Monday, May 13, 2013

Last night was full of excitement as we finally got out on the water to fish!  Jeremy and I had two cameras ready to deploy and headed out onto the (relatively) flat water ready to track a bull shark through the night!   Being out on the water at night is always exhilarating, but this was truly spectacular!

The first 50 hooks passed with no sharks and so did the first half of the second longline set.  We headed off to test the range of the VHF transmitter on the camera we were hoping to deploy and managed to get at least 5km.  That makes me feel a bit better that we will actually get the systems back!!  While we were doing the test we got a call that we had a tiger shark.

The sharks here are big.  The bull sharks in this part of the world grow a meter (more than three feet) longer than those off the coast of Florida.  The tiger sharks they catch are big too – the one we had was almost 3.9m!  That is around 13’!     Because we are focusing on bull sharks (at least for now) we tagged the tiger and let it go, hoping that we would catch a bull shark later in the night.

We didn’t have any luck, though, except for a guitarfish (which I was excited to see).  With no bull sharks, the fisherman working with us headed back to port to resupply and rest.  We head back out to try again before dawn tomorrow! 
This is a guitarfish similar to the one we caught last night.  In this picture Derek Burkholder and I are getting ready to tag this animal caught in Shark Bay, Australia.  Guitarfish are a type of ray.

Sunday, May 12, 2013

We are in business now!  The lines are in the water, the tracking devices and cameras are ready, and we are on standby to head out as soon as they start pulling the line!  Hopefully we will be tracking a big bull shark soon and can get the project into full swing!  Updates might be a while coming if all goes as planned!

Well, we hit a few bumps in the road and haven't gotten out on the water yet.  But, it looks like we have all the issues resolved and we will be heading out this evening to start fishing!  We used the time on shore to figure out how long the dissolving links that release the camera will last.  Turns out it is a lot longer than we thought so we'll file them down!   We are going to aim for a shorter deployment first - maybe 8-10 hours - before we try for a long one.  I can't wait to see what we learn!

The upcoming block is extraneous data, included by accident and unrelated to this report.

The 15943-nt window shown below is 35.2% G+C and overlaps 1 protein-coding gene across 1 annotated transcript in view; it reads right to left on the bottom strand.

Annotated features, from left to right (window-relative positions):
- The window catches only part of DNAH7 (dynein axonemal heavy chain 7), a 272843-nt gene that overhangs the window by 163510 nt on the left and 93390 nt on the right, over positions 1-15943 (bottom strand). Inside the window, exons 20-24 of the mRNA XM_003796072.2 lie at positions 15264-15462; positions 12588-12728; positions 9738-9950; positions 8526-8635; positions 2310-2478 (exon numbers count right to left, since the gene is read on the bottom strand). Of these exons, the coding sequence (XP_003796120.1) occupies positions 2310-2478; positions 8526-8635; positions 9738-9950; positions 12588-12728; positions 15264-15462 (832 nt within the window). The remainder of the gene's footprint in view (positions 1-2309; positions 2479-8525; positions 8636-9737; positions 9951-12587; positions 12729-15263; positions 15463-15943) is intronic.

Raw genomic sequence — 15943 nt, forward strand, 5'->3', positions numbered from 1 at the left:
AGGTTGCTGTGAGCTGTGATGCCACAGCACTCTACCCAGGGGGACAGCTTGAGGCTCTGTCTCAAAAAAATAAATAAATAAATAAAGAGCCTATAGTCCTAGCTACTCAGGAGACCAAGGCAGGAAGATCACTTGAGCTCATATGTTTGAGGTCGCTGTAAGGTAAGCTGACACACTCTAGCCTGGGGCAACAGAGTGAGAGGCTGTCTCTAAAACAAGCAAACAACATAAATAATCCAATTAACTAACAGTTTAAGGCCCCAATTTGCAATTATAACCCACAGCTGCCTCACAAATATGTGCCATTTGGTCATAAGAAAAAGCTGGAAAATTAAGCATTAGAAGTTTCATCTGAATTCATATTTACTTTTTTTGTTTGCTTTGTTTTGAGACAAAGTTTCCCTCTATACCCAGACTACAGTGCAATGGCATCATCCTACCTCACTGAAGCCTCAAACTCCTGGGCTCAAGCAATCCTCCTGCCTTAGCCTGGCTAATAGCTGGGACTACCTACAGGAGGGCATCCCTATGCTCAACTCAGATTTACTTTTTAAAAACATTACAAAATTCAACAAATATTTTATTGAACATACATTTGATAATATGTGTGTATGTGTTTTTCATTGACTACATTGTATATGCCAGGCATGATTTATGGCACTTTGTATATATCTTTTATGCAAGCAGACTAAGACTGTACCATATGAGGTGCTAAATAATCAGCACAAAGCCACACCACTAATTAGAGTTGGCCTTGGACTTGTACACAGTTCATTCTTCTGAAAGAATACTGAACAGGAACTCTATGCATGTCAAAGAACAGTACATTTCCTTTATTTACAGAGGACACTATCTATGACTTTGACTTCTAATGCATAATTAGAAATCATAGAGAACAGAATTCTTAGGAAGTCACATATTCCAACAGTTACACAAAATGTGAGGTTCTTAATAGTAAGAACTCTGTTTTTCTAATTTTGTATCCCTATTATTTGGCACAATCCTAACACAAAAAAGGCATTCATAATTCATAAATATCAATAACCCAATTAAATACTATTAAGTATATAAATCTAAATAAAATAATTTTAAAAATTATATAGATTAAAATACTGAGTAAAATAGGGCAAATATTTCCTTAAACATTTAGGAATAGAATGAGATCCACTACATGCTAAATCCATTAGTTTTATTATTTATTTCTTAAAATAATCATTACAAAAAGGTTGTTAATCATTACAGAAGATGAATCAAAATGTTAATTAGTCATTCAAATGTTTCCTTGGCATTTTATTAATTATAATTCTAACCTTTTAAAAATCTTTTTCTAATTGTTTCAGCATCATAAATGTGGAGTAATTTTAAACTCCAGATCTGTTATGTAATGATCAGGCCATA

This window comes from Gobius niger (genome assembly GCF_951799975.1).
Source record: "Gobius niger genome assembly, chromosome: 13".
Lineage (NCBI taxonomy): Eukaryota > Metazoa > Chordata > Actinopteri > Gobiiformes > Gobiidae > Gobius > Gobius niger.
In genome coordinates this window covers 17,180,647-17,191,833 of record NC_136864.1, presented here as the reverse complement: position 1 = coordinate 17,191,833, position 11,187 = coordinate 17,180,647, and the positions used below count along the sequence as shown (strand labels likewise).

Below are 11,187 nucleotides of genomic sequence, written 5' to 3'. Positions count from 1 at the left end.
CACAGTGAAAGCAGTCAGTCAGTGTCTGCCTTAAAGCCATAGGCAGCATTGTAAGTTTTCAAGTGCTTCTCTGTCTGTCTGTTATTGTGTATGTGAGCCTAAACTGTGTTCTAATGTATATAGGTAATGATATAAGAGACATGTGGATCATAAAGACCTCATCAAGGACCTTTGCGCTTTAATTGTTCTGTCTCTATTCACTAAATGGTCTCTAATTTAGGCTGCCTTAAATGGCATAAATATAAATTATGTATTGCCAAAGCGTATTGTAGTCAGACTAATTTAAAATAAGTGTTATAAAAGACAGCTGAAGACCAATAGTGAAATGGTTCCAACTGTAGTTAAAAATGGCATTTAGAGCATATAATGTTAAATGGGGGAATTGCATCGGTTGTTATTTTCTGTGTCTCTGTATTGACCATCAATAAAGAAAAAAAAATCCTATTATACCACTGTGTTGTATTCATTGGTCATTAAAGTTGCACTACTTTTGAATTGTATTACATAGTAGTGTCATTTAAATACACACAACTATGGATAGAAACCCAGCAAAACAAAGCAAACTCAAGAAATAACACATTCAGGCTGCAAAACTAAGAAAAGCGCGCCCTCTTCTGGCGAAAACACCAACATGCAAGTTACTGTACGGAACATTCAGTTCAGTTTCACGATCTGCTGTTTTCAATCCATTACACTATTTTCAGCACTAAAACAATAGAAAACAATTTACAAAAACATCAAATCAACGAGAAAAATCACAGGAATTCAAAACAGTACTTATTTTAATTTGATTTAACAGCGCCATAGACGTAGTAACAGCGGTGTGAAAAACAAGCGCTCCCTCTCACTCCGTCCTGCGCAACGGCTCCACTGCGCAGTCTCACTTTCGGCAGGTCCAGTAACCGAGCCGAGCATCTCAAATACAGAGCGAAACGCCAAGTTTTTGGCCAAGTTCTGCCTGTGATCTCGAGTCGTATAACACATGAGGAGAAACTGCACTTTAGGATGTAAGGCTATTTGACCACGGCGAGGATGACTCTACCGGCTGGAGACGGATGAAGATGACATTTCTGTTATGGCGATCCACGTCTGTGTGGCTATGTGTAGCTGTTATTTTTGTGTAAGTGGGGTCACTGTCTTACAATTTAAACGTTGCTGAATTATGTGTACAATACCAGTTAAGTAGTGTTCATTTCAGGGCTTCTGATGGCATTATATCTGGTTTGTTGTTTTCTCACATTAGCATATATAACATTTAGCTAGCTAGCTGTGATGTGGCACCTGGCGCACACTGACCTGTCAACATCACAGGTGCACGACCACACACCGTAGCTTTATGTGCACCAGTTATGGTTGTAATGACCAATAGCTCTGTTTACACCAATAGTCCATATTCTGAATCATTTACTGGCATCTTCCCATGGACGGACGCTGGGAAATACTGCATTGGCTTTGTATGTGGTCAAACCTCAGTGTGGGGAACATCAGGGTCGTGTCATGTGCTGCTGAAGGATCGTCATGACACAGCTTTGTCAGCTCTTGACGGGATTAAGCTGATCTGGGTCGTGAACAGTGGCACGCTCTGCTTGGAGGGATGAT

Jeremy and I got a few minutes to drive up into the mountains of Reunion (the pictures below are from the top to the bay where we will be working tonight).  The slopes are so steep that the habitats change very quickly.  We are on the west coast, which is drier, so it is very dry where we are staying.  As you move up the mountain you eventually hit rainforest and then, above the clouds, small trees and bushes growing on rock and lava!

We may be out of touch for a few days on the water...hopefully we will have interesting things to share soon!


Friday, May 10, 2013

Today was a big day.  We started the day with a few media interviews and then a talk at Université de la Réunion. We got to meet more of the team that will be working with us on the shark mission that starts in the middle of the night tomorrow!  It is a great group of people!

After the talk, we got on the water for the first time to test the flotation of the cameras and to see how far away the VHF transmitter will work.  The VHF is what we use to find the camera after it releases from the shark and floats to the surface of the water.  The range was fine, but it will be a challenge to track the cameras down with the big current and huge swells here at Reunion!